A series of reference materials contains precise measurements of per- and polyfluoroalkyl substances (PFAS), known as forever chemicals, in firefighting foams. These foams, called aqueous film-forming foams (AFFFs), are used to suppress fuel fires. Analytical labs can use the reference materials for measuring PFAS in the foams so they can be removed.
Credit: J. Reiner/NIST
In movies, when we see fiery car crashes or flaming planes on runways, we know they are not real. But in the real world, fuel fires must be quenched with special kinds of chemicals, and the ones that have been most commonly used are known as aqueous film-forming foams (AFFFs). However, environmental and health concerns about AFFFs have launched widespread efforts to detect, monitor and eventually eliminate them. Now, researchers at the National Institute of Standards and Technology (NIST) have released new reference materials to expedite these efforts.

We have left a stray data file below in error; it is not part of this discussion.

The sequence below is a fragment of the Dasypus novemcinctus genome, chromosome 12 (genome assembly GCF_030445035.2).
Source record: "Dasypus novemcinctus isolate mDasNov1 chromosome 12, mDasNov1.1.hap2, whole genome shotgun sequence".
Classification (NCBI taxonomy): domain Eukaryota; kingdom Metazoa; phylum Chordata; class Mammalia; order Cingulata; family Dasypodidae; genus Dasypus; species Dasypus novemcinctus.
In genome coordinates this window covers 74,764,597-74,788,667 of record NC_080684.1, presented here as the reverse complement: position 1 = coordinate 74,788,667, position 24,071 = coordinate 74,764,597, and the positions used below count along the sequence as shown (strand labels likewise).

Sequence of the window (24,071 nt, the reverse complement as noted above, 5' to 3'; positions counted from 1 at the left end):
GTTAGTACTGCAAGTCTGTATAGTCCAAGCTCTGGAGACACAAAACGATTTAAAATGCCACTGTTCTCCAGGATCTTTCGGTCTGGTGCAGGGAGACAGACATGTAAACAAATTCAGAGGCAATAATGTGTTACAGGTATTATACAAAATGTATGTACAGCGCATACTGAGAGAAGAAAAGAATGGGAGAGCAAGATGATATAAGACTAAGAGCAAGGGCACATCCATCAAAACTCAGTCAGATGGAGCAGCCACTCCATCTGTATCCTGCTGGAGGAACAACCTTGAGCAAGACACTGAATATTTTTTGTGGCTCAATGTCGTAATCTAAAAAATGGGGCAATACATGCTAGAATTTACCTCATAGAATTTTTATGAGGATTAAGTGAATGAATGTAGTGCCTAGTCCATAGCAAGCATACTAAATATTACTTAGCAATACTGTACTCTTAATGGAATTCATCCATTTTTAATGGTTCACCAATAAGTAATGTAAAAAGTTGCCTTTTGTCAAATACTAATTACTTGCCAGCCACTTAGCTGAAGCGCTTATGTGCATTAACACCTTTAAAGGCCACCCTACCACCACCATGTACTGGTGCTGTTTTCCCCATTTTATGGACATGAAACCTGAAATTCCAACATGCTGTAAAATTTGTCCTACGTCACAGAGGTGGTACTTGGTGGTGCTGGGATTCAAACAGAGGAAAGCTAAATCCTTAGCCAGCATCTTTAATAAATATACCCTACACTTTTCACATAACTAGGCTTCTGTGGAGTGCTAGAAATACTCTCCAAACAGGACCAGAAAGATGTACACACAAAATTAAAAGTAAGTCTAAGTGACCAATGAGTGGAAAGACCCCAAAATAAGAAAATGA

What makes the foams so effective are chemical compounds called per- and polyfluoroalkyl substances (PFAS), enabling them to suppress fuel fires much more quickly and efficiently compared with other alternatives. Unlike water dumped on a flame, which wouldn’t work in a scenario where a flammable liquid is causing the fire, the foams not only spread over the fire but prevent it from reigniting by suppressing oxygen flow and fuel vapors. AFFFs were first introduced in the 1940s and have been used since that time not only in emergencies but also in firefighter training exercises.
Due to their significant ability to resist heat and chemical changes, the PFAS in these foams bre ..
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